The American Society of Heating, Refrigeration, and Air Condition Engineers (ASHRAE) provides a geometric stack design method for estimating the minimum stack height required to avoid plume entrainment in the flow recirculation zones of structures.  The ASHRAE method was designed to avoid plume entrainment into building air intake vents.  The method modifies the Gaussian equation utilized by AERMOD, however; still utilizes many AERMOD equations such as plume spread (i.e., sigma-y and sigma-z) and plume rise.  There are two ASHRAE minimum dilutions methods, one for vertical stacks (Dr) and one for wall vents and capped stacks (Ds).  For both methods the same general information necessary to use the AERMOD air dispersion model would also be needed for the ASHRAE minimum dilution methods.  The ASHRAE minimum dilution methods are recommend for one source located near or on an isolated building.  If there is more than one source or multiple and complex nearby structures AERMOD may be a better option because it can handle the complexity of multiple sources and structures in a single analysis whereas the ASHRAE methods could require multiple analyses.

Hospital Example Re-Entrainment Evaluation

An engineering company designing a new hospital building requested a re-entrainment evaluation of the design.  The project included a main hospital building and a separate central utility plan (CUP).  The proposed main hospital building included two domestic hot water heaters and one steam boiler, all firing natural gas.  The proposed CUP included two ultra-low sulfur diesel (ULSD)-fired emergency generators and three hot water boilers running on natural gas with propane back-up.  Seven fresh air intakes were to be located on the main hospital building.  The pollutants of concern were carbon monoxide (CO) and nitrogen oxides (NOX).  The complexity associated with multiple buildings, multiple sources and several fresh air intakes dictated the decision to use AERMOD for this evaluation.

Equipment was modeled at full capacity operating simultaneously at worst-case conditions.  Modeling concentrations of CO at the fresh air intakes and air handling units did not exceed health guidelines or the NAAQS.  However, issues arose when evaluating NOX emissions from the emergency generators.  Since the building and equipment were still in the design phase, the emergency generators were modeled in two different configurations: (1) with the stacks closest to the building and (2) with the stacks farther from the building (i.e., turning the equipment to face away from the building).

Various design iterations were evaluated in which the emergency generators operated alone or as a pair at full load, and then when the emergency generators operated at lower loads.  The results of the evaluation showed NOX concentrations at the various air intakes were below the NAAQS and published health guidelines when modeling the emergency generators facing away from the building; therefore, a recommendation was made to the engineering company to turn the emergency generators around so that the stacks were farther away from the buildings.  Since this layout of the emergency generators resulted in a favorable re-entrainment evaluation for NOX, the engineering company was able to use the recommendation to consider necessary changes to the design plan.

Ship Example Re-Entrainment Evaluation

An iron-ore ship that operates in the Great Lakes had recently installed a scrubber on the main engine exhaust which resulted in a moist and cool plume.  The wet and cool plume buoyancy was lower than prior to the installation of the scrubber and as a result the ship company increased the stack heights on the main engine exhaust by 10 feet (ft).  The ship company then conducted CO monitoring, which did not indicate elevated levels of CO onboard.  To confirm further that the crew’s health was not being affected by the new stack configuration, a re-entrainment evaluation was conducted using U.S. EPA’s AERMOD air dispersion model.  The intent was to evaluate ambient air concentration levels from the main engine exhaust under a full range of meteorological conditions that the ship could experience while traveling the Great Lakes.  Additionally, the re-entrainment evaluation also included an evaluation of emissions from four ship service generators and two boilers.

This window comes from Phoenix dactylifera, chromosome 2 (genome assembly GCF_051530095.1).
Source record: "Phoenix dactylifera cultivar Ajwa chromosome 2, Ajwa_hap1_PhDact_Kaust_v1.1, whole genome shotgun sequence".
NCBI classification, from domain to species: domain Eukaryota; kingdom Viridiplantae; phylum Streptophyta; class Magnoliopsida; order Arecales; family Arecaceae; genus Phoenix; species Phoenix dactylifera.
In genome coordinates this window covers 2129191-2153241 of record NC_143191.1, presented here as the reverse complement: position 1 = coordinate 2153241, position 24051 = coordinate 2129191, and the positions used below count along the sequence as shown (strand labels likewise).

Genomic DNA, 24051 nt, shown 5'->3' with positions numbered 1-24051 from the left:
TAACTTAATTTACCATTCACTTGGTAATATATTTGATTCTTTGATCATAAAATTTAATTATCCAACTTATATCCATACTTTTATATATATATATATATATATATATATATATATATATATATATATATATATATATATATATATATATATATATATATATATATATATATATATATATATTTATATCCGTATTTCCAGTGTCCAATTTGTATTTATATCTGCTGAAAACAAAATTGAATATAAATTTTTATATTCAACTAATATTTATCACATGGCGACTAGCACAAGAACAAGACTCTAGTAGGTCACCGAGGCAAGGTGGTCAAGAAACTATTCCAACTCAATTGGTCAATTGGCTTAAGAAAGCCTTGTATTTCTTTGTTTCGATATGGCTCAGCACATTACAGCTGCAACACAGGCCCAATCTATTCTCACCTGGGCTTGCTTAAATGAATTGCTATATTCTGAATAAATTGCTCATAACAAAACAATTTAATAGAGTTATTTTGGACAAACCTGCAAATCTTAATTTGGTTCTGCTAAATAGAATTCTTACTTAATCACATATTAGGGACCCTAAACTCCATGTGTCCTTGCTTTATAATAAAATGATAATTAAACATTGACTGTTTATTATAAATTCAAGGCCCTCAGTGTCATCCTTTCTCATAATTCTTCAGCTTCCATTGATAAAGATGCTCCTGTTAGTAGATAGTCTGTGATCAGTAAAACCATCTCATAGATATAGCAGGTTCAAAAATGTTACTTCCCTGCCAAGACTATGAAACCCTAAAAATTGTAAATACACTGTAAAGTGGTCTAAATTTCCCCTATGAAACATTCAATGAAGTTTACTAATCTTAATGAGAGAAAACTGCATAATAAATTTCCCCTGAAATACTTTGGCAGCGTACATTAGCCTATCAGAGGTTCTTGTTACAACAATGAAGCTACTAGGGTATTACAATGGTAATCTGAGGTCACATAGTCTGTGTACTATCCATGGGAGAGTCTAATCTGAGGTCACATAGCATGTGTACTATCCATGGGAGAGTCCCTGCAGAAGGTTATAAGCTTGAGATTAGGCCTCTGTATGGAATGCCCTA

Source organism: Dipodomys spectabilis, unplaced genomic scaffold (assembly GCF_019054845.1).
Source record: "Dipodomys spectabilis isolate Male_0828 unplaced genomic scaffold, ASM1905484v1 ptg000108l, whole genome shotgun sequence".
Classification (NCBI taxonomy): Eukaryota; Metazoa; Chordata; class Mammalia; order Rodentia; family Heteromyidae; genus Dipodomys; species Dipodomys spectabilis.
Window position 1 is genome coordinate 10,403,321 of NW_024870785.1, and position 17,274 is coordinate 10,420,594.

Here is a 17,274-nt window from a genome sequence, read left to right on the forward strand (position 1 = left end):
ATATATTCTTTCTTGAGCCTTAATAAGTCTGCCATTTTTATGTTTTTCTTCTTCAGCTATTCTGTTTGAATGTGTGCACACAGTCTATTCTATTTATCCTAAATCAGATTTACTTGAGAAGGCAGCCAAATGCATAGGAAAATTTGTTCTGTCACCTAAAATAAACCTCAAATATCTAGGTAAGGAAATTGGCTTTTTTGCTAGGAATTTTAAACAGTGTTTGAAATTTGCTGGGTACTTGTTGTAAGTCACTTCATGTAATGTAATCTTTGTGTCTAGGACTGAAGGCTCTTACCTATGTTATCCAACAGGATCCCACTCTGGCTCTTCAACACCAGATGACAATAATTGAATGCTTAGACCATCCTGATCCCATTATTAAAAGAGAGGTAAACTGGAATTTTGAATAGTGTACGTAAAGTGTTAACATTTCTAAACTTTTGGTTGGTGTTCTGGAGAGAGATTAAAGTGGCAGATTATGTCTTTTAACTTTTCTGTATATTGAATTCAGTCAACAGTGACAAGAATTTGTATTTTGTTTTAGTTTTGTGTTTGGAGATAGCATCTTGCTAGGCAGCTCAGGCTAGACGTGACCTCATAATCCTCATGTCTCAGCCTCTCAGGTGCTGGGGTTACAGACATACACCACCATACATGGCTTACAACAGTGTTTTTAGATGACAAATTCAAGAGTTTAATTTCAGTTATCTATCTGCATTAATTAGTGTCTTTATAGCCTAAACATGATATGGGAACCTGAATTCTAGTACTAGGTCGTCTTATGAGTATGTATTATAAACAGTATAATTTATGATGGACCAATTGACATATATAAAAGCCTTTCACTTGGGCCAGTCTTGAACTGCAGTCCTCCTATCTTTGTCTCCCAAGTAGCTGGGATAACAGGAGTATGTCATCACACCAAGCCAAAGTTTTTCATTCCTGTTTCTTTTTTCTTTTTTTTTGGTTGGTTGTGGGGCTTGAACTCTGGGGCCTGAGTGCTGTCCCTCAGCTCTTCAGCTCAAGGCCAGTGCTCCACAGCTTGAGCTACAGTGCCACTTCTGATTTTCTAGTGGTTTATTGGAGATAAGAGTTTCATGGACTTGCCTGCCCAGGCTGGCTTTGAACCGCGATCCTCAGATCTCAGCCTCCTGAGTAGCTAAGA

Stack parameters and the ship structures were obtain from engineering drawings of the ship and stack testing was conducted on the main engine and boiler exhaust stacks to obtain site-specific temperature and flowrate information since no data was available after the installation of the scrubber.  Ship pollutant emissions were calculated utilizing U.S. EPA emissions factors for input into the AERMOD dispersion model.  Lastly, a “site-specific” matrix of worst case meteorological conditions was developed utilizing U.S. EPA’s MAKEMET processor.  Using MAKEMET enabled the development of a worst case matrix of meteorological conditions that the ship could experience while traveling on all of the Great Lakes.  AERMOD was utilized to calculate pollutant concentration levels at locations on the ship deck where crew had access to and at the ship’s heating, ventilation, and air conditions (HVAC) system intakes.  The modeled concentration levels at these locations were compared to NAAQS and published worker health guidelines.

The conclusions of the re-entrainment evaluation determined that the potential for a small amount of main engine exhaust re-entrainment could occur during extreme meteorological conditions.  However, during all meteorological conditions it was determined that pollutant concentration levels on-board the ship were well below the NAAQS and published work health guidelines.  Therefore, additional stack configuration changes were not necessary.

Recommendations

If you’re responsible for the development of a new site that includes emissions sources and structures, the possibility of re-entrainment leading to elevated concentration levels of pollutants exists.  Therefore, an important part of the design process should include a re-entrainment evaluation.  Additionally, if you’re responsible for the health and safety at an existing site where the potential for re-entrainment exists, there could be stack configuration changes made that could be identified by a re-entrainment evaluation to mitigate any existing or potential issues.  If you have any questions about how re-entrainment may be affecting your development site or existing site please contact me (610.422.1118, ddix@all4inc.com) or Amanda Essner (610.422.1129, aessner@all4inc.com), and we can provide some guidance on the best approach for avoiding and remediating potential issues.